Caroline Morley, University of Texas at Austin

DIX Planetary Science Seminar

Tuesdays at 4:00 pm
For more information, please contact Aida Behmard

"The Icy Mid-Latitudes of Mars"

Ali M. Bramson, Professor – Department of Earth, Atmospheric, and Planetary Sciences

Purdue University


The distribution and nature of water ice on Mars has important implications for understanding the Martian climate system, as well as evaluating the in-situ resources available for future human exploration and the astrobiological potential of our solar system. I will present the results of several multi-faceted studies to investigate the distribution, properties, and preservation of ice on Mars. I will show how the properties of mid-latitude ice can be constrained using remote sensing observations from imaging and radar systems onboard NASA's Mars Reconnaissance Orbiter, and discuss the importance of these constraints for understanding the planet's climate. I will discuss how I combine these remote sensing datasets with theoretical models of ice stability to understand the evolution and continued preservation of subsurface ice sheets to the present day. I will conclude by presenting how new remote sensing projects, such as the SWIM Project (swim.psi.edu), and analog studies can elucidate ice-related processes occurring on Mars and elsewhere.

Environmental Science and Engineering Seminar

Wednesdays from 4:00pm to 5:00pm
For more information, please contact: Bronagh Glaser

"Can We Get to Carbon Neutral Livestock Production?"

Ermias Kebreab, University of California Davis


California is committed to reducing methane emissions by 40% by 2030 (SB 1383) and carbon neutrality by 2045. The livestock industry is responsible for 55% of anthropogenic methane emissions and about 4% of total greenhouse gas emissions in the state. Several options are available or need to be made available if we are going to reach this goal for both methane and total carbon emissions.

Geoclub Seminar Series

Thursdays from 4:00pm to 5:00pm
For more information, please contact: Sarah Zeichner

"The Early Earth Productivity Paradox"

Michael Kipp, Caltech


Numerous lines of evidence suggest that net primary productivity was considerably lower on the early Earth than it is today. Combined with isotopic evidence for only small changes in fractional organic burial through time, this implies lower-than modern rates of total carbon burial in Precambrian marine sediments. However, other lines of evidence imply that rates of carbon input to Earth's surface reservoir– volcanism and weathering – were higher in Earth's early history than at present. It is well-established that negative feedbacks balance the carbon cycle on million-year timescales, meaning a long-term (>Myr) budget imbalance is implausible. So are we left with a paradox in Earth's early carbon budget?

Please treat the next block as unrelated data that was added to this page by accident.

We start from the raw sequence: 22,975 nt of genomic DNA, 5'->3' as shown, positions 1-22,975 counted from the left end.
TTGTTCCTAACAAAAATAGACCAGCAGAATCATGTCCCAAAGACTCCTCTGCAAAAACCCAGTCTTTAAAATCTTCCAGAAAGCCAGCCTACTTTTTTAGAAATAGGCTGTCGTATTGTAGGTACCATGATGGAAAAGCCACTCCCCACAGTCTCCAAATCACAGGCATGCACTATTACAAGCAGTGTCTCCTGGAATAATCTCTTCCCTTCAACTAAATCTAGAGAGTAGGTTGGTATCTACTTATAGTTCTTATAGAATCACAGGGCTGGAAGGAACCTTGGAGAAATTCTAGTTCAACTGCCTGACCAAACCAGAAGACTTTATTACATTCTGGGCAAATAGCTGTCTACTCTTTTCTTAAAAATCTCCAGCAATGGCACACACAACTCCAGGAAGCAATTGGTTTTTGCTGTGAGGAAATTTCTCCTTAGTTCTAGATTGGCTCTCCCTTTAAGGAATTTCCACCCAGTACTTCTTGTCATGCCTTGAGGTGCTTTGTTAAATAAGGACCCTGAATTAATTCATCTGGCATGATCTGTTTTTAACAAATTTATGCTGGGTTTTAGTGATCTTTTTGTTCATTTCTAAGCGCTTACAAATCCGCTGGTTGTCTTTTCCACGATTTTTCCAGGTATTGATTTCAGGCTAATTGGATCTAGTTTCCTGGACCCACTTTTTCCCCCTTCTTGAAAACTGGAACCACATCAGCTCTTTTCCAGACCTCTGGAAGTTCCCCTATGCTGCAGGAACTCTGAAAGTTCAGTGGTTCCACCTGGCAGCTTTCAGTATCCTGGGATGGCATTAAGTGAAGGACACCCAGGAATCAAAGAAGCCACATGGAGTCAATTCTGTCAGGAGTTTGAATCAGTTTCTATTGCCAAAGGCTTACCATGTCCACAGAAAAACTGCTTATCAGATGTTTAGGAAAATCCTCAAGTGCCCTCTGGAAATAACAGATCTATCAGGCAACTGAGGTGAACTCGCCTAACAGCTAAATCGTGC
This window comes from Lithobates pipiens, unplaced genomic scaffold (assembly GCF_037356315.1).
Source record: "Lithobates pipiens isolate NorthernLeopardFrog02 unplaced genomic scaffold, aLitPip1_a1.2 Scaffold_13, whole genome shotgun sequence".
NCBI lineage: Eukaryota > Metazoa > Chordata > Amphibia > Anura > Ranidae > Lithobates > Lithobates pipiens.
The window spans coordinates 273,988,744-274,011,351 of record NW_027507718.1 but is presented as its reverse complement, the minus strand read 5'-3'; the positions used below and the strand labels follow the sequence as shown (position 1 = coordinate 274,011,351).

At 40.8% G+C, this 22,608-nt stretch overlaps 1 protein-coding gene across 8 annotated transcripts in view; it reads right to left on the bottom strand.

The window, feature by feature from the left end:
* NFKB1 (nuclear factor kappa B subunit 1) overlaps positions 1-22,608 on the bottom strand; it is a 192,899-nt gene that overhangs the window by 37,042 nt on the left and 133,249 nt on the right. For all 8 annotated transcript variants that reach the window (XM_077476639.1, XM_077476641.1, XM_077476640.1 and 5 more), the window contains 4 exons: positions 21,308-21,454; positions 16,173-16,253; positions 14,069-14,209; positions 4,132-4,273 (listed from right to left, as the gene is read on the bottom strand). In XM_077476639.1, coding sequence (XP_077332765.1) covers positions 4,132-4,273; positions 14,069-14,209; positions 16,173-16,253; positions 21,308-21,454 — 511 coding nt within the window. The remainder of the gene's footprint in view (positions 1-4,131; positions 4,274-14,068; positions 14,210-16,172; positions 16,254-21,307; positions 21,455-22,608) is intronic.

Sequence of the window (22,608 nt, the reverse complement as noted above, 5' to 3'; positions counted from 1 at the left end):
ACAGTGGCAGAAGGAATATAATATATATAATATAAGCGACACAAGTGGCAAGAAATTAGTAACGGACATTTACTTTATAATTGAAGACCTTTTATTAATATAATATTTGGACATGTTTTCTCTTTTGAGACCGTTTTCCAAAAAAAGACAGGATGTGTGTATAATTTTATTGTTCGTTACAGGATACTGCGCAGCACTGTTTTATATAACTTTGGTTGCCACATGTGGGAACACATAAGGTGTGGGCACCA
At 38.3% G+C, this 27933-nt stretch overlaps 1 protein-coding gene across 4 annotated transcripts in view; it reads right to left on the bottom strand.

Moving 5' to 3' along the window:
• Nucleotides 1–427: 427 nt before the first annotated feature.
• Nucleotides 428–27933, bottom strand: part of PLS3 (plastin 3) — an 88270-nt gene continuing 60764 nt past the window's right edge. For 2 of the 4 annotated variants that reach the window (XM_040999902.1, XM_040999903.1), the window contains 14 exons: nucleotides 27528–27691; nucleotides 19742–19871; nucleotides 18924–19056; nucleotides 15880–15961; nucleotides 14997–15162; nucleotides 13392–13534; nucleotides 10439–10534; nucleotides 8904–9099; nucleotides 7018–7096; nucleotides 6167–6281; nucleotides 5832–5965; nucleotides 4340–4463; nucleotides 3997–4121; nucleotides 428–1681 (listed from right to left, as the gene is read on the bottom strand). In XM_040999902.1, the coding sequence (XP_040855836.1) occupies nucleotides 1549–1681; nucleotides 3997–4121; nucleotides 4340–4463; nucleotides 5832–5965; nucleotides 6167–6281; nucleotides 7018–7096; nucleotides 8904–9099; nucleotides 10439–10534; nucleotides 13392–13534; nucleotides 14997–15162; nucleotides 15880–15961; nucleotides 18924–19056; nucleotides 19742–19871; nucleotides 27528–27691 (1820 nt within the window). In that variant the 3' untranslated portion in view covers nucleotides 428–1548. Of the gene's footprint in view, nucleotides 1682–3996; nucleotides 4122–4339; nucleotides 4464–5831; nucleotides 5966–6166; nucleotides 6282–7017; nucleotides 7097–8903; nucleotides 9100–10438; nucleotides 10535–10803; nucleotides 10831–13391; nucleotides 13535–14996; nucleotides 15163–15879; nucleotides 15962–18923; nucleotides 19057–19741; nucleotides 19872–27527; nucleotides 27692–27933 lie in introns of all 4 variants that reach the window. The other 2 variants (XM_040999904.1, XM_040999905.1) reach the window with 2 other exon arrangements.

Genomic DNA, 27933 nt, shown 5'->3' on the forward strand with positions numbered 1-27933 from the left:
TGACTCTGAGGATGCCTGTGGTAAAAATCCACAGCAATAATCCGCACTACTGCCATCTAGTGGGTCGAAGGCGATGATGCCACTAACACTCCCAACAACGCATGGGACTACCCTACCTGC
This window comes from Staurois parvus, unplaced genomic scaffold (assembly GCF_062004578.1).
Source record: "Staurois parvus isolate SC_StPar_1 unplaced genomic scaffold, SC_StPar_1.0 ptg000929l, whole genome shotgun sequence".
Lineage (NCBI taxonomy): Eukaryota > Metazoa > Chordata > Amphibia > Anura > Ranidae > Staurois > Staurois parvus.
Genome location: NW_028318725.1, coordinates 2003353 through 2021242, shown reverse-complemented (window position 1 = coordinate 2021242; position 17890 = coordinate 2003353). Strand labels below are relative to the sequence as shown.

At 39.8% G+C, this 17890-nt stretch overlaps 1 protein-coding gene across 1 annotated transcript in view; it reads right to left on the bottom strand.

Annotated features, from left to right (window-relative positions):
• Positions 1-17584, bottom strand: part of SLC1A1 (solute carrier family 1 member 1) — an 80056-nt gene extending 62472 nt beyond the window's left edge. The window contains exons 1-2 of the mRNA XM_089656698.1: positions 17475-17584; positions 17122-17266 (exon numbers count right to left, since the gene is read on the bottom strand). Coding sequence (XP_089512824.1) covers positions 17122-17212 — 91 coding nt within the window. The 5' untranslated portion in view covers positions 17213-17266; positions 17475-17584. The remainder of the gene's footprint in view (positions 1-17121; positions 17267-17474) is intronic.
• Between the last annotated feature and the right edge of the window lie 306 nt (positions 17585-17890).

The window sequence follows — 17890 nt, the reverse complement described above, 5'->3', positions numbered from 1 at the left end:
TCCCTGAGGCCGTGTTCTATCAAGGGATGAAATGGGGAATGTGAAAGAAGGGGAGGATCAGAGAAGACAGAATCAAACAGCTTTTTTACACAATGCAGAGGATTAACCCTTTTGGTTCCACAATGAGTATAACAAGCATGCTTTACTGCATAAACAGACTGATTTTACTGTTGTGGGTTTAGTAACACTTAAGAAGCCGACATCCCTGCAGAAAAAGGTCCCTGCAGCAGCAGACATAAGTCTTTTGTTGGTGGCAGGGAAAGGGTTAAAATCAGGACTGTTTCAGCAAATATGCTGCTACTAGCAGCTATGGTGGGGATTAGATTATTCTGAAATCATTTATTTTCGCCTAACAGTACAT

In this talk I will present literature estimates of carbon fluxes into and out of Earth's surface reservoir through geologic time and attempt to construct a balanced carbon budget through Earth's history. In doing so I will show that in order to accommodate high outgassing rates and low biological productivity in the Precambrian, the burial efficiency of organic carbon in marine sediments must have been higher than it is today by 1-2 orders of magnitude. This is consistent with recent work that has argued for high burial efficiency due to a scarcity of oxidants in Precambrian seawater. We also consider the implications of high burial efficiency for the Archean redox budget, finding that atmospheric anoxia would have been difficult to maintain in a high-burial-efficiency world unless the flux of reductants from the mantle was greater than it is today. This supports recent studies that invoke an increase in mantle redox state in the late Archean as a possible trigger for the Great Oxidation Event.


Darcy McRose, Caltech


Carina Fish, UC Davis

Seismo Lab Seminar

Fridays from 4:00 pm to 5:00 pm
For more information, please contact Seismo Seminar Committee.

" Investigating the role of thermo-poro-elastic stresses and deformation on induced seismicity "

Kyungjae Im, Caltech

We investigate the influence of thermo- and poro-elastic stresses on induced seismicity in the context of geothermal energy production at Coso and Brawley in California. Coso geothermal field is one of the largest (>250MW at peak) geothermal fields operated for ~30 years, and the Brawley geothermal field is a smaller (~40MW) and shallower geothermal system operated for ~10 years. To model accurate field scale thermo-hydro-mechanical response, we set a permeable reservoir embedded in a large hosting domain using a Tough-FLAC coupled simulator. Additionally, for the Brawley field, a critically stressed normal fault is embedded through the reservoir and host rock, as observed in a previous study. All simulation parameters are determined to reproduce the production, pressure and surface deformation of each field. Both simulations results in comparably rapid poro-elastic stress change over a broad area of reservoir and host, followed by slow but strongly accumulating thermal stress change within localized areas near injection and production zones. The Coso field simulation predicts a cumulative surface subsidence of ~70cm over 30 years and the Brawley simulation predicts surface subsidence of ~20 cm over 10 years across the area generally consistent with the subsidence measured from InSAR. The surface deformations are influenced by both thermo- and poro-elastic stress changes. For the Brawley simulation, surface rupture is observed, which additionally contributes to the surface deformation. Both Brawley and Coso cases show strong Coulomb stress increase within the reservoirs consistent with the dense cloud of observed induced seismicity and a strong Coulomb stress drop in a halo surrounding the depleted reservoir due to the development of compressive circumferential stress. The strongly accumulated Coulomb stress change in the Coso area leads to shear stress depletion, which can explain the lack of aftershocks following the 2019 Ridgecrest earthquakes. In the case of Brawley, a zone of strong positive Coulomb stress change is predicted below the reservoir, due to the stress transfer via aseismic fault reactivation. The model explains the triggering of a Mw5.4 earthquake in 2012 at ~7km depth in that zone.


Surendra Adhikari, JPL


Melissa Sims, Johns Hopkins

Thesis Defense Seminars

For more information, please contact Julie Lee; julielee@caltech.edu